(navigation image)
Home American Libraries | Canadian Libraries | Universal Library | Community Texts | Project Gutenberg | Children's Library | Biodiversity Heritage Library | Additional Collections
Search: Advanced Search
Anonymous User (login or join us)
Upload
See other formats

Full text of "A history of Persia"

4o8                   HISTORY OF PERSIA                  CHAP.
defensive, all alliances between Persia and European
nations hostile to Great Britain were made null and void,
and all European armies were to be prevented from enter-
ing Persia, if hostile to Great Britain. The Shah was
furthermore bound to induce the rulers of Khwarazm,
Tataristan, Bokhara, and Samarcand to oppose any army
which might attempt to cross their territories with a view
to the invasion of India. Mutual assistance was to be
rendered in case of aggression, and the limits between
Persia and Russia were to be determined by Great Britain,
Persia, and Russia. With extraordinary generosity the
subsidy was finally fixed at 200,000 tomans (equivalent
to 15 lacs, or 150,000) and was not to be stopped unless
Persia engaged in an aggressive war. It was to be spent
under the superintendence of the British Minister. By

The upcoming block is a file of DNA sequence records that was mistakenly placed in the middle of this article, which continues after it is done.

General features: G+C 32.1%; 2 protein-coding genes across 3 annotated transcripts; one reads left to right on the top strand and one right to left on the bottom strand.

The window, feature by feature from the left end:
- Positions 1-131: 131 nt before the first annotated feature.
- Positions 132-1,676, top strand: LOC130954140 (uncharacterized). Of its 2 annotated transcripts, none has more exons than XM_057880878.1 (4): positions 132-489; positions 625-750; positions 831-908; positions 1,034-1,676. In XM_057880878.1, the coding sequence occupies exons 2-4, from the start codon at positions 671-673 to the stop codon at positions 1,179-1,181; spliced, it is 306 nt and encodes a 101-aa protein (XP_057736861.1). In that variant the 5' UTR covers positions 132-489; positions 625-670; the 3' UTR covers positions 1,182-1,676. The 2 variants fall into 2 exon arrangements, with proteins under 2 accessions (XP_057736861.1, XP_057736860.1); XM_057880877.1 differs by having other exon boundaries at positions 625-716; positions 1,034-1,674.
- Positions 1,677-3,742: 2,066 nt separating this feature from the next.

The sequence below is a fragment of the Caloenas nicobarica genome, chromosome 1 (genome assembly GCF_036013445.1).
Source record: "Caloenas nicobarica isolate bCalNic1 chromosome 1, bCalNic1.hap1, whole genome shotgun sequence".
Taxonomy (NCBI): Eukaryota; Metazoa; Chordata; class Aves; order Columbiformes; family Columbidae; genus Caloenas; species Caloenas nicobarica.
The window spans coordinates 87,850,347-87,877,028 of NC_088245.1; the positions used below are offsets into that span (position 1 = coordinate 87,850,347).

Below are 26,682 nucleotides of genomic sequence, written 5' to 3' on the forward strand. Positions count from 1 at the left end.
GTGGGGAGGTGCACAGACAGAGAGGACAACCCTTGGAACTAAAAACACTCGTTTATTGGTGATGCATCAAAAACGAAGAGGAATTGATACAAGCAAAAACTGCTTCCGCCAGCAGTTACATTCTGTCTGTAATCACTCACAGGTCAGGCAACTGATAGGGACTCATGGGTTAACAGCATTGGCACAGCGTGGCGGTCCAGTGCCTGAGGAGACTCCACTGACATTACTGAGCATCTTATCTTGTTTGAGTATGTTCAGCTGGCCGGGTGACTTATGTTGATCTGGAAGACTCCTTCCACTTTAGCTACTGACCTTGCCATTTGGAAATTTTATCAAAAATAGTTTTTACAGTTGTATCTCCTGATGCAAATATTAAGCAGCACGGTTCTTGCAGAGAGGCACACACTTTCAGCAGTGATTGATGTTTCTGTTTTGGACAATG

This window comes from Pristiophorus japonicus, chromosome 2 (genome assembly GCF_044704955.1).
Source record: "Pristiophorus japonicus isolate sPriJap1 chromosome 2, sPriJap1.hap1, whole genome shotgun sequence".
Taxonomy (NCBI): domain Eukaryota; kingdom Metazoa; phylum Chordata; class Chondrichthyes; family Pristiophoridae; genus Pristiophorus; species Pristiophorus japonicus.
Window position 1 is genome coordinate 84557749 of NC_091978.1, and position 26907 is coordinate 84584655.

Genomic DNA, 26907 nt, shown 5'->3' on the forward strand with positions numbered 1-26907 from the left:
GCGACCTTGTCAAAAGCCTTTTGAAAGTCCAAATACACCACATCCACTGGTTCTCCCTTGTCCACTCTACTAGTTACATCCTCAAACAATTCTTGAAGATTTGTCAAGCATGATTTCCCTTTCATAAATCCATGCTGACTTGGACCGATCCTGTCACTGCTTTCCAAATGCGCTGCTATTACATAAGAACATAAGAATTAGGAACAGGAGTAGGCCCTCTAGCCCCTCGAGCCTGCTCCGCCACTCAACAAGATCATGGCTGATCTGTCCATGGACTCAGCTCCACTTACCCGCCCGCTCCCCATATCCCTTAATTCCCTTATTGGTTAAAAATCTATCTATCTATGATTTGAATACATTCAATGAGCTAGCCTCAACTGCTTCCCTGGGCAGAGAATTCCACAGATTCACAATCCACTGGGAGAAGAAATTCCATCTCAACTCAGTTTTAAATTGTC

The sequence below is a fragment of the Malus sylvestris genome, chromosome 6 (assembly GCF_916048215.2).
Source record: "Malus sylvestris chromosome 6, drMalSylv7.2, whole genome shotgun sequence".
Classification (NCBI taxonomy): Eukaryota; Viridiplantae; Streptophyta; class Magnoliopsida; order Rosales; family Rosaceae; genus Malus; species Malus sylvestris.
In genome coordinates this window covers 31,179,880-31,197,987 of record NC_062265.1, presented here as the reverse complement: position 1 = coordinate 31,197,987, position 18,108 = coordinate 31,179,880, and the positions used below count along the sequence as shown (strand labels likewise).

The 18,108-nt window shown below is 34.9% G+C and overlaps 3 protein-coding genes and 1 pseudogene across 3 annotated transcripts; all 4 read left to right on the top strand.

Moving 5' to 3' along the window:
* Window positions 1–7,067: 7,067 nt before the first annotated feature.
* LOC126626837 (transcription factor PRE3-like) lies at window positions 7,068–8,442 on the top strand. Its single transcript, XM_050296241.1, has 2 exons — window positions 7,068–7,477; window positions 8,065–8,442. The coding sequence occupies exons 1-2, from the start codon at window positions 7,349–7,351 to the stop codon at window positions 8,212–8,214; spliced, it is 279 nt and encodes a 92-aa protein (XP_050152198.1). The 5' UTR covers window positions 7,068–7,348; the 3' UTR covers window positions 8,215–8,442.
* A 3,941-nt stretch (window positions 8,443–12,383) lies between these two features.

another article endeavours were to be made to include
Persia in any treaty of peace between Great Britain and
a European Power at war with Persia, failing which
military and financial support was to be given. As
regards Afghanistan the British Government was not to
interfere in case of war breaking out between Persia and
the Amir, whereas Persia, on her part, agreed to attack
Afghanistan if it went to war with Great Britain.
It is easy to criticise various details of this treaty, as,
for instance, the clause by which Great Britain was bound
to interfere in boundary disputes between Persia and
Russia; or, again, the supposition that the Shah could
influence the ruler of Tataristan to oppose an invading
army betrayed much ignorance of political geography.
The document, to be judged fairly, must be taken as a
whole. We must bear in mind the keen struggle which
the French had made to win over the Court of Persia,
and the existence of a French peril, even though it loomed
larger in the minds of men than reality justified- We
must also not forget that there had been an Afghan peril.
Taking everything into consideration, we cannot but admit
that the treaty dealt with these important questions in a
statesmanlike and satisfactory manner. The only criticism
which I would venture to make is that it does not appear
to have been recognized that a new power had risen on